David Simpson from Mount Sinai Hospital: Botulinum Toxin Past, Present, Future

APRIL 28, 2016
Adam Hochron


The history of botulinum toxins dates back hundreds of years. What it can mean for the future of medicine and what conditions it can help in the future remains to be seen.

When the American Academy of Neurology held its annual meeting in Vancouver, David M. Simpson, MD, of Mount Sinai Hospital, discussed the Academy's recommendations on botulinum toxin, as well as the history of the toxin and where current research might further progress its use.

As an example, Simpson noted that currently botulinum is injected as a treatment for various conditions: in migraine headache, the injections are in the face and the head; around the neck area to treat cervical dystonia; around the eyelids to treat blepharospasm; and in the limbs to treat spasticity.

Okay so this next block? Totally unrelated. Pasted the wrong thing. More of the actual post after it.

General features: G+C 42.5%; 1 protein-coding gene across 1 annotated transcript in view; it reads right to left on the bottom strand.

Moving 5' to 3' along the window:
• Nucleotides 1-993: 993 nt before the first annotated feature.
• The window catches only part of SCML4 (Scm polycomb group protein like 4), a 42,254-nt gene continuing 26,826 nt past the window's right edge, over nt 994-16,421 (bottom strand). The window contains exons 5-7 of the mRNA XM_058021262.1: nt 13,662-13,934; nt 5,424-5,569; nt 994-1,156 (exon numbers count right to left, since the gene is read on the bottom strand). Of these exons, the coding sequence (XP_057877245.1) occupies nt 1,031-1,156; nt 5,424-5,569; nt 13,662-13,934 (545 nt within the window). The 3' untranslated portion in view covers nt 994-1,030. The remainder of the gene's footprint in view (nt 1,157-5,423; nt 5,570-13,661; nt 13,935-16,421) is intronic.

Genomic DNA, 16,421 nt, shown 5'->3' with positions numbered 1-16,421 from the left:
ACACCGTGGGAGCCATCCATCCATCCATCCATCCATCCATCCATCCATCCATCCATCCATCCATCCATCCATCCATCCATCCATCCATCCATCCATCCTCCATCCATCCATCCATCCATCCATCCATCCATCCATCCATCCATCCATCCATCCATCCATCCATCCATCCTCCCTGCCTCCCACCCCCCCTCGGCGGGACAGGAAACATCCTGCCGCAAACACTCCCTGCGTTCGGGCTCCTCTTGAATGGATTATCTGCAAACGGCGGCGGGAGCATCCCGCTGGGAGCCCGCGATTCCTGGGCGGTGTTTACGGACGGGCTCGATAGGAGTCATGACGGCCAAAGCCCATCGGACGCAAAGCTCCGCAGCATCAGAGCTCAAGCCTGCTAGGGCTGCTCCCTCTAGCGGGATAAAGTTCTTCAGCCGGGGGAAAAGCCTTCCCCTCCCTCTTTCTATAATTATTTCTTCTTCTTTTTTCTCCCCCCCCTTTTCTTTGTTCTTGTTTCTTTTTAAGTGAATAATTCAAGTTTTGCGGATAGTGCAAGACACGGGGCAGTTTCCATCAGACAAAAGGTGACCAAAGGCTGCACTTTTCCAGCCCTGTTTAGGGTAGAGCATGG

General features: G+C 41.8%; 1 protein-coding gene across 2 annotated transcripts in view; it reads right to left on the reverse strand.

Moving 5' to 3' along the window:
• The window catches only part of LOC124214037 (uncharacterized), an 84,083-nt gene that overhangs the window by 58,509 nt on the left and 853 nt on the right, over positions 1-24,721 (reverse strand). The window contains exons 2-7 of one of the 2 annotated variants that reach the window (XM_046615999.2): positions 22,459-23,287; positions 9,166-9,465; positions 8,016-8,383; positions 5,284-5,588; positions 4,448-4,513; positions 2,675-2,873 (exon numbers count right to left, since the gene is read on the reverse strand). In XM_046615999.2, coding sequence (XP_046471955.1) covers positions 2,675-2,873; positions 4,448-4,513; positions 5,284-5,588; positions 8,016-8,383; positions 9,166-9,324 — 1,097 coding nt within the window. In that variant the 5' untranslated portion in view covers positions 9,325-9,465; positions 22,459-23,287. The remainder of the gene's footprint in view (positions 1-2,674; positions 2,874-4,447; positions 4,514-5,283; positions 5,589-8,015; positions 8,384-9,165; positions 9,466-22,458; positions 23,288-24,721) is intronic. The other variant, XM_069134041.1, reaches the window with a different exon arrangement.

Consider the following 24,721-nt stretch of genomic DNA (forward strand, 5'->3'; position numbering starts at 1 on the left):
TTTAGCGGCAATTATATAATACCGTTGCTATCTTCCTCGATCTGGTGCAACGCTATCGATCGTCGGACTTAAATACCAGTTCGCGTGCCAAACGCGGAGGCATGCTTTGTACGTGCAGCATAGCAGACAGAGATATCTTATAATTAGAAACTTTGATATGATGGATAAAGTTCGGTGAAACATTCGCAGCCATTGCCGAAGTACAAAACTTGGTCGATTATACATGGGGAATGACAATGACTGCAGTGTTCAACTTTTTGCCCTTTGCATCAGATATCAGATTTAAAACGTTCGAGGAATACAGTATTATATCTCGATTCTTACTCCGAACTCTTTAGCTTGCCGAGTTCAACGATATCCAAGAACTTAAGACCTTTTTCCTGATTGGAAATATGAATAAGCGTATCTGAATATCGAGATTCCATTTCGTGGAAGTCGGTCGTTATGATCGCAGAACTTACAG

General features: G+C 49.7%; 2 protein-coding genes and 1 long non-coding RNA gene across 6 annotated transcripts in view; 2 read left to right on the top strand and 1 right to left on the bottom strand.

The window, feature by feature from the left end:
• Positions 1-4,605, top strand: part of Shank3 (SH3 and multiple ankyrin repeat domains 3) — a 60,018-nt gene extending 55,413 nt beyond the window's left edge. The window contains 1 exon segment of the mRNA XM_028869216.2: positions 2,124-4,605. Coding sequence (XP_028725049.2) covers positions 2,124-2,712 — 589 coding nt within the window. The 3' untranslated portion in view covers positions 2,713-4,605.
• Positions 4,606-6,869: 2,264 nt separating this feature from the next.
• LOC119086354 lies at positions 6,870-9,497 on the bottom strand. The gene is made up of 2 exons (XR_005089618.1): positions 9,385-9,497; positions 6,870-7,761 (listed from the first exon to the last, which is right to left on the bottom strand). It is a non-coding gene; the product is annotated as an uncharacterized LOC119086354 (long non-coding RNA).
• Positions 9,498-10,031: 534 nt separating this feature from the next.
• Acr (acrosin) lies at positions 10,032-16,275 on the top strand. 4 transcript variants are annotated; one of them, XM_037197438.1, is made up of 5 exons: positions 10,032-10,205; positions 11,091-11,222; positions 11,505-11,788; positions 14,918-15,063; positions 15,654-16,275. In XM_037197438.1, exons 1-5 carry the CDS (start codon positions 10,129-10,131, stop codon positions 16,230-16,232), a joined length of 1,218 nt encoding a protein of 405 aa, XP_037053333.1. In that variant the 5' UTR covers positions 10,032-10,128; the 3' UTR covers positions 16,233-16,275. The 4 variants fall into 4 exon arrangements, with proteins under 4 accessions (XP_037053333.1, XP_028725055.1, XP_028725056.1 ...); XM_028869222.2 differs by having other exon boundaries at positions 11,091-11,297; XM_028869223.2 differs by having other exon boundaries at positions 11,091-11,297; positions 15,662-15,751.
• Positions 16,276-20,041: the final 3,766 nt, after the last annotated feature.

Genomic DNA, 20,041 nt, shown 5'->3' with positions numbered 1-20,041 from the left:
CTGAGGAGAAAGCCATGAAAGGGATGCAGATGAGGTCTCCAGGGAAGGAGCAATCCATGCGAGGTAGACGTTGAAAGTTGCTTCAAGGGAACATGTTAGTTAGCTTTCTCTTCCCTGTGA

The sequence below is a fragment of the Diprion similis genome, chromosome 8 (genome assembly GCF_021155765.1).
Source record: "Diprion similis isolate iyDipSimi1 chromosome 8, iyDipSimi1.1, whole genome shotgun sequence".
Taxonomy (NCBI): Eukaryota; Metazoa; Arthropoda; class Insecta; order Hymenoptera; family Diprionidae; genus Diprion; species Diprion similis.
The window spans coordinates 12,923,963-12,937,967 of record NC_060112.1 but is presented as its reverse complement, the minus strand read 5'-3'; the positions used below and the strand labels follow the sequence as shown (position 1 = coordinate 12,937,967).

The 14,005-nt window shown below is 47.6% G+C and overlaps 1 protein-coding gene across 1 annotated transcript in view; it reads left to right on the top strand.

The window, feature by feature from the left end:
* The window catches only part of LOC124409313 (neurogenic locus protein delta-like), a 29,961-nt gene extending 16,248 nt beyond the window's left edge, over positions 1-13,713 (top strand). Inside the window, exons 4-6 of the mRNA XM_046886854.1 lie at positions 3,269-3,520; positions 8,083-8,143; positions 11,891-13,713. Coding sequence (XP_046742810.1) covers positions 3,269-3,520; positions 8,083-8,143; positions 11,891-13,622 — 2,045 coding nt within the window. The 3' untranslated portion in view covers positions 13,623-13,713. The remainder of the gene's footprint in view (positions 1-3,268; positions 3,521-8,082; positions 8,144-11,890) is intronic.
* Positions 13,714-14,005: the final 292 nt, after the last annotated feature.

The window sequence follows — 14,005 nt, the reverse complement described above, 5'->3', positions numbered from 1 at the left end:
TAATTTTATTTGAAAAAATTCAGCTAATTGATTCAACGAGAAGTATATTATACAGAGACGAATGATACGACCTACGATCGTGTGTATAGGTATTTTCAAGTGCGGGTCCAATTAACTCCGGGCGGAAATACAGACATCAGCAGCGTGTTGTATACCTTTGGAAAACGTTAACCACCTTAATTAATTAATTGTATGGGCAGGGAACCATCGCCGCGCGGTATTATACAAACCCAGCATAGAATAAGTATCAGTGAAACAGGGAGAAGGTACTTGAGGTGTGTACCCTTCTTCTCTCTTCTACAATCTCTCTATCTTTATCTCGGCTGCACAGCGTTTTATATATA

Simpson said studies are currently investigating how doses higher than FDA-approved levels perform, and with shorter duration between injections. He also said studies and trials are exploring botulinum toxin as a potential to treat focal dystonia, writer’s cramp, and urological conditions.

“Future research could include more diseases to treat,” Simpson said, adding that the use of botulinum has expanded since initial research by ophthalmologists in the 1970s, and goes beyond today’s name-brand recognition for Botox botulinum toxin for cosmetic dermatology."

Simpson said that as a toxin, botulinum and botulism goes back hundreds of years, with a poison linked to poorly produced foods. Eventually in the 20th-century there was a discovery of its potential as a treatment. “Fast forward, from then to now ‑‑ no one could predict how it is being used,” he said.

While there are known benefits to using this as a treatment option, Simpson said doctors and patients also need to be aware of other factors as well. “There are still safety concerns, like any drug; there is efficacy and toxicity.”


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